Sen. J.D. Vance said he’s recently lifted some holds after getting the filled-out questionnaires, but didn’t say which ones. | Francis Chung/POLITICO
Republican Sen. J.D. Vance has sent questionnaires designed to figure out whether some nominees for top State Department jobs are, in his estimation, too “woke.”
The Ohio lawmaker confirmed the questionnaires and that his office has sent them to some nominees on which he has placed a hold.
He declined to provide a copy, but he said the point was to establish whether would-be ambassadors and others had personal “radical” views they were using to shape U.S. foreign policy.
“If you are injecting your own personal politics in a way that harms American national security and diplomacy, that’s not fine,” Vance said in an interview. “The questions all try to get at those issues.”
Vance said he’s recently lifted some holds after getting the filled-out questionnaires, but didn’t say which ones. He said he may release other holds before Congress leaves town for the August recess this week.
Holds from Vance and Sen. Rand Paul (R-Ky.) are a major reason dozens of U.S. ambassadorships and other State Department roles are vacant. The nominees for the positions are primarily career diplomats with long Foreign Service resumes who have worked under both Republican and Democratic presidential administrations, not political appointees brought in from the outside. Some have been waiting for confirmation for well over a year.
Paul has a broad hold on State nominees because he’s seeking more information from the Biden administration about the origins of the Covid pandemic. Paul confirmed Thursday that he and the State Department are close to a deal that could free some or many of the nominees from his holds.
Vance has been more selective about placing holds. He declined to give names or spell out his frustrations with each person. But he said he is opposed to diplomats voicing views abroad that, in his view, don’t represent a broad majority of Americans.
“You can call it ‘extreme left’, ‘woke,’” Vance said. “To me it’s leaning toward cultural progressivism in a way that alienates half of our country and frankly it probably alienates about 80 percent of the countries these guys are going to represent us in front of.”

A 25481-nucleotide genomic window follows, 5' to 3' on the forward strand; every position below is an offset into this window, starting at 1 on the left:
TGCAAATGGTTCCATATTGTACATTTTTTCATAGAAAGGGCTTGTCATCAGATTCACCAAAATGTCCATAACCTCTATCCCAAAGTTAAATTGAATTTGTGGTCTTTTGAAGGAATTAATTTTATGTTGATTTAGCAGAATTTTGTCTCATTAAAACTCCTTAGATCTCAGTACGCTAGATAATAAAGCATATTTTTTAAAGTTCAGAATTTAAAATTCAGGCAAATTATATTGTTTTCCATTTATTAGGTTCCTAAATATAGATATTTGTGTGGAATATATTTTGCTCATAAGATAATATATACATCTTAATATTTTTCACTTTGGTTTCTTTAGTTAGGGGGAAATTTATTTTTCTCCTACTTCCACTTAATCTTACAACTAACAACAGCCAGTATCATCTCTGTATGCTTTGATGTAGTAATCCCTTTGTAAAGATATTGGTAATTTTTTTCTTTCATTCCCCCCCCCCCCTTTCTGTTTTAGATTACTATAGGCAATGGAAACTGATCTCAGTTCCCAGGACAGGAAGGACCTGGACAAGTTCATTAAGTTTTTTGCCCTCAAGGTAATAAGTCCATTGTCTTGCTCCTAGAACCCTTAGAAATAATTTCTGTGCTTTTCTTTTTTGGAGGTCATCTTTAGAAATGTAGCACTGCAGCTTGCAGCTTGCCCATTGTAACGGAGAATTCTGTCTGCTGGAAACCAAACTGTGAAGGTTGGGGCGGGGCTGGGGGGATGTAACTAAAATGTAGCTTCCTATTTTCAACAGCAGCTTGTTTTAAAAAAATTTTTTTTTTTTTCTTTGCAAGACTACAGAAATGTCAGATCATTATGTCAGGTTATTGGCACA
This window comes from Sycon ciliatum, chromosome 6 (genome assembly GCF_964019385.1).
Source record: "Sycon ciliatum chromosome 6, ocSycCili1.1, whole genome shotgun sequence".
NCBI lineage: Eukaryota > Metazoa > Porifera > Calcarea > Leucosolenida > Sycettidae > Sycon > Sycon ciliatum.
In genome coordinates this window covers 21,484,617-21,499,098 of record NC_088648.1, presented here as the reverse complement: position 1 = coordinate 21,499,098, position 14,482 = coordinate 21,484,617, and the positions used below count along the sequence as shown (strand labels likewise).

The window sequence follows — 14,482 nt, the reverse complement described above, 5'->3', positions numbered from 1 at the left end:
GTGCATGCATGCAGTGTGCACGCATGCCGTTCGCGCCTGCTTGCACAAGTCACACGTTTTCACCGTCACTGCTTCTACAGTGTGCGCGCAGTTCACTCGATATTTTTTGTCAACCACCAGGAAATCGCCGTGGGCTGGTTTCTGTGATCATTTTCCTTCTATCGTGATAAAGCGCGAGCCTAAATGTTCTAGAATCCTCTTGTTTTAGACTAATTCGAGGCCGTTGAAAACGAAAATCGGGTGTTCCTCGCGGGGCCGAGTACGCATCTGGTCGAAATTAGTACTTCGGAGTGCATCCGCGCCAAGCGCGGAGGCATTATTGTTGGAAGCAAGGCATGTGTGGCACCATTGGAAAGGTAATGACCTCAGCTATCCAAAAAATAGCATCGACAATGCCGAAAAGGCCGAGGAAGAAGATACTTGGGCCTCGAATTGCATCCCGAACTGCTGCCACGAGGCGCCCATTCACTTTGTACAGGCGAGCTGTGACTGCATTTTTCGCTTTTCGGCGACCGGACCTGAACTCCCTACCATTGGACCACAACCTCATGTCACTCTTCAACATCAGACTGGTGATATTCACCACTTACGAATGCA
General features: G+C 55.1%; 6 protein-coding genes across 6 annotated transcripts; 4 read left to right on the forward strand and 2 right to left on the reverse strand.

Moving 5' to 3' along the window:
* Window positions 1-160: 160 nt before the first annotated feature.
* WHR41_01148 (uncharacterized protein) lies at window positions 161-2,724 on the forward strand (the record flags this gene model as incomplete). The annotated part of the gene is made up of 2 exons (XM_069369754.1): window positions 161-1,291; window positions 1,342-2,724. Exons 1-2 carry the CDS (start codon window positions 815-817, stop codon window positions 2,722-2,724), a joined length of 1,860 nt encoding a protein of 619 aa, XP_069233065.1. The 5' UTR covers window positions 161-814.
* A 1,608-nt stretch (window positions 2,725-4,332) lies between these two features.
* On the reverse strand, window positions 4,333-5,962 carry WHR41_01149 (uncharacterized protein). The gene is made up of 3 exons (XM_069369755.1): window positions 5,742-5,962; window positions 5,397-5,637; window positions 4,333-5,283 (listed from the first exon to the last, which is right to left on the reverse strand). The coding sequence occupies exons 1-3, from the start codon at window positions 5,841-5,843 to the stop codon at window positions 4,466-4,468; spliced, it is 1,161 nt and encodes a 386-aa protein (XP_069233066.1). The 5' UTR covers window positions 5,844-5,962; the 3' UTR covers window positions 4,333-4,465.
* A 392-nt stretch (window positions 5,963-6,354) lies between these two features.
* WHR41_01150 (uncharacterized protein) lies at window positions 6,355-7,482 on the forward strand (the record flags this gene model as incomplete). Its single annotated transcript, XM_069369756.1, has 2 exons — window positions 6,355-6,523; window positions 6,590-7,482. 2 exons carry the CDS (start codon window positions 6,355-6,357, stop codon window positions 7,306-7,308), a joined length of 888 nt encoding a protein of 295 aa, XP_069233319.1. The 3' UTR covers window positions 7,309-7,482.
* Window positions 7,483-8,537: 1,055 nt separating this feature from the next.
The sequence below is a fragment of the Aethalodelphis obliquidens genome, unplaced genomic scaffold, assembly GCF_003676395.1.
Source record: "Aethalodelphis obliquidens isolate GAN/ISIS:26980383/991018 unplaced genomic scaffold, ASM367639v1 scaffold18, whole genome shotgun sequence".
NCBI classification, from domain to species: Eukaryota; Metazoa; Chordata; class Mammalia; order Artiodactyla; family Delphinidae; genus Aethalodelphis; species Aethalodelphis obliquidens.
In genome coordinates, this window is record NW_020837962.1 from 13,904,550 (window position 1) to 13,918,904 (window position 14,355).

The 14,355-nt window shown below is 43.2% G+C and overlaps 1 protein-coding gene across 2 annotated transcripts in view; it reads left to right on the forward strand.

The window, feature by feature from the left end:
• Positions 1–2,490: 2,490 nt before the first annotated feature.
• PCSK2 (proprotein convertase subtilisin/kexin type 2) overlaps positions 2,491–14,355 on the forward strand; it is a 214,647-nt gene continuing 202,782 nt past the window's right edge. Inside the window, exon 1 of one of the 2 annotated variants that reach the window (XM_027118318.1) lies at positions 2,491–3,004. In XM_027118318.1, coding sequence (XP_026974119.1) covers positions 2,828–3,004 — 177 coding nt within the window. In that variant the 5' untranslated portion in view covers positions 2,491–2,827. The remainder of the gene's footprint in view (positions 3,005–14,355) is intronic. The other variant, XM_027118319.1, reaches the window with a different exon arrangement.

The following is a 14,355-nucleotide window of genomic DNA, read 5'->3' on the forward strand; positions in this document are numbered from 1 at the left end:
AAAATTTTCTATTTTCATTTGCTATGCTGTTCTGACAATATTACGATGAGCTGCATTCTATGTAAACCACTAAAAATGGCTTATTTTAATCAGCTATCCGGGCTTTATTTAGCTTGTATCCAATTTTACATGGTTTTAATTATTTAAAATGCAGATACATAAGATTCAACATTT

Lecturing countries on social issues, particularly in Africa where some leaders see China as an alternative ally, damages U.S. national security, he argued.
While it’s unclear what the range of issues and stances are that Vance deems off-limits, he pointed out that several months ago he raised questions about Stephanie Sullivan, the nominee to represent the United States at the African Union because of her past actions related to issues such as gender identity. Sullivan, previously ambassador to Ghana, promoted the LGBTQ community in that country.
“Why do we have a liberal white woman going to Africa and telling them they’re not civilized enough when it comes to transgender ideology,” Vance said in an April 19 Senate floor speech, likening it to “cultural imperialism.”
Career diplomats are traditionally expected to serve in a nonpartisan fashion, meaning they implement the policies of whoever is president without regard to their personal beliefs.
The Biden administration has generally supported LGBTQ rights abroad, including opposing laws that criminalize homosexuality.
Vice President Kamala Harris visited Ghana in March, which coincided with the Ghanaian parliament’s consideration of a bill that punish homosexual acts with jail time. She said LGBTQ freedom and equality is “an issue that we consider to be a human rights issue, and that will not change.”
Usually, career diplomats have an easier time getting through confirmation than political appointees from outside the Foreign Service. But the deepening partisanship in Washington has meant longer and longer confirmation times for them as well.
Vance’s actions are a bit unusual because he doesn’t sit on the Senate Foreign Relations Committee, the main panel that vets State Department nominees. Those committee members often send questions to nominees separate from what they ask in hearings, although they tend to be focused on policy issues related to the countries the nominees would engage in.
Still, any member of the Senate can severely slow down the confirmation process, if not completely block a nominee. And to get nominees through holds, Democrats, who control the Senate, would have to use procedures that would eat up valuable floor time.
Secretary of State Antony Blinken recently publicly called for swifter confirmations, saying the delayed nominations are “undermining our national security.”
The State Department declined to comment on the Vance questionnaires. But spokesperson Matthew Miller said State was making a big push this week to get nominees through the Senate, which will soon go on break.
“If they’re not confirmed this week, their kids will not be able to enroll in new schools overseas – and our diplomatic families will be forced to separate,” Miller noted in a statement.
Vance insisted he was just doing his constitutionally mandated job as a senator. “It’s really just a process of providing advice and consent, understanding where these people are coming out on the issues of the day,” he said.